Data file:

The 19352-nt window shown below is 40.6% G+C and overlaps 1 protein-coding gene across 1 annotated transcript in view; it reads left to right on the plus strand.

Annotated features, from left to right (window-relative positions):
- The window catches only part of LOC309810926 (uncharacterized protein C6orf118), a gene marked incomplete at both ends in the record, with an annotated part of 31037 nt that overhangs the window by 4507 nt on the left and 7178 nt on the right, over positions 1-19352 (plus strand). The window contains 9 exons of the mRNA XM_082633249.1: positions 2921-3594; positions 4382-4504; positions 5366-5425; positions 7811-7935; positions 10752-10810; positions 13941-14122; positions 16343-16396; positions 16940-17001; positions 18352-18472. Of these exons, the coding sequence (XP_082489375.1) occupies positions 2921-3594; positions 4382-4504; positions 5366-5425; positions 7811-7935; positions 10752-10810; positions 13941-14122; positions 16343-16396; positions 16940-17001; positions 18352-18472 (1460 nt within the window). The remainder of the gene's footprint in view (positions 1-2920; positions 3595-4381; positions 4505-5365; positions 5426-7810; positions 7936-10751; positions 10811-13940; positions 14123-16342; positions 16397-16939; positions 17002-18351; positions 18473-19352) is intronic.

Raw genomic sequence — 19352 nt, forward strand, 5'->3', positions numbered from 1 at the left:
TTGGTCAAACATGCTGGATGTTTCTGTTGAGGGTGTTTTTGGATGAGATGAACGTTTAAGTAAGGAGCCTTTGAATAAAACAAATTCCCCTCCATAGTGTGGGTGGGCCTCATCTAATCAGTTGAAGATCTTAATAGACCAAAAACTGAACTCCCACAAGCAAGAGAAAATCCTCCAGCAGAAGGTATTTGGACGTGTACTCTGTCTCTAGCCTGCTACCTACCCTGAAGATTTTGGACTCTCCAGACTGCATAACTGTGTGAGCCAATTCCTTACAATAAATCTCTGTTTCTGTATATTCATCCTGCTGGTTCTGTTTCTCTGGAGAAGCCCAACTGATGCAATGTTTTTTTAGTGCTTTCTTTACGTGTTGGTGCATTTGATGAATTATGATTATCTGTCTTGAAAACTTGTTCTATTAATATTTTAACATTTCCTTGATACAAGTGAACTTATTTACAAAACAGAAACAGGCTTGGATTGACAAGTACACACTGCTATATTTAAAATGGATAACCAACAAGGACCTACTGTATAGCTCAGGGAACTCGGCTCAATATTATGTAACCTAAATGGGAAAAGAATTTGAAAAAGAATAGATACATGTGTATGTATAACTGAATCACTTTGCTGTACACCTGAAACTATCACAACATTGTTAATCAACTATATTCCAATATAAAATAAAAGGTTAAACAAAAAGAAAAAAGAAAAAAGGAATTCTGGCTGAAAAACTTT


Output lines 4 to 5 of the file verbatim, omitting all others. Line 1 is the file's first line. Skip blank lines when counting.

Raw genomic sequence — 19352 nt, forward strand, 5'->3', positions numbered from 1 at the left:
TTGGTCAAACATGCTGGATGTTTCTGTTGAGGGTGTTTTTGGATGAGATGAACGTTTAAGTAAGGAGCCTTTGAATAAAACAAATTCCCCTCCATAGTGTGGGTGGGCCTCATCTAATCAGTTGAAGATCTTAATAGACCAAAAACTGAACTCCCACAAGCAAGAGAAAATCCTCCAGCAGAAGGTATTTGGACGTGTACTCTGTCTCTAGCCTGCTACCTACCCTGAAGATTTTGGACTCTCCAGACTGCATAACTGTGTGAGCCAATTCCTTACAATAAATCTCTGTTTCTGTATATTCATCCTGCTGGTTCTGTTTCTCTGGAGAAGCCCAACTGATGCAATGTTTTTTTAGTGCTTTCTTTACGTGTTGGTGCATTTGATGAATTATGATTATCTGTCTTGAAAACTTGTTCTATTAATATTTTAACATTTCCTTGATACAAGTGAACTTATTTACAAAACAGAAACAGGCTTGGATTGACAAGTACACACTGCTATATTTAAAATGGATAACCAACAAGGACCTACTGTATAGCTCAGGGAACTCGGCTCAATATTATGTAACCTAAATGGGAAAAGAATTTGAAAAAGAATAGATACATGTGTATGTATAACTGAATCACTTTGCTGTACACCTGAAACTATCACAACATTGTTAATCAACTATATTCCAATATAAAATAAAAGGTTAAACAAAAAGAAAAAAGAAAAAAGGAATTCTGGCTGAAAAACTTT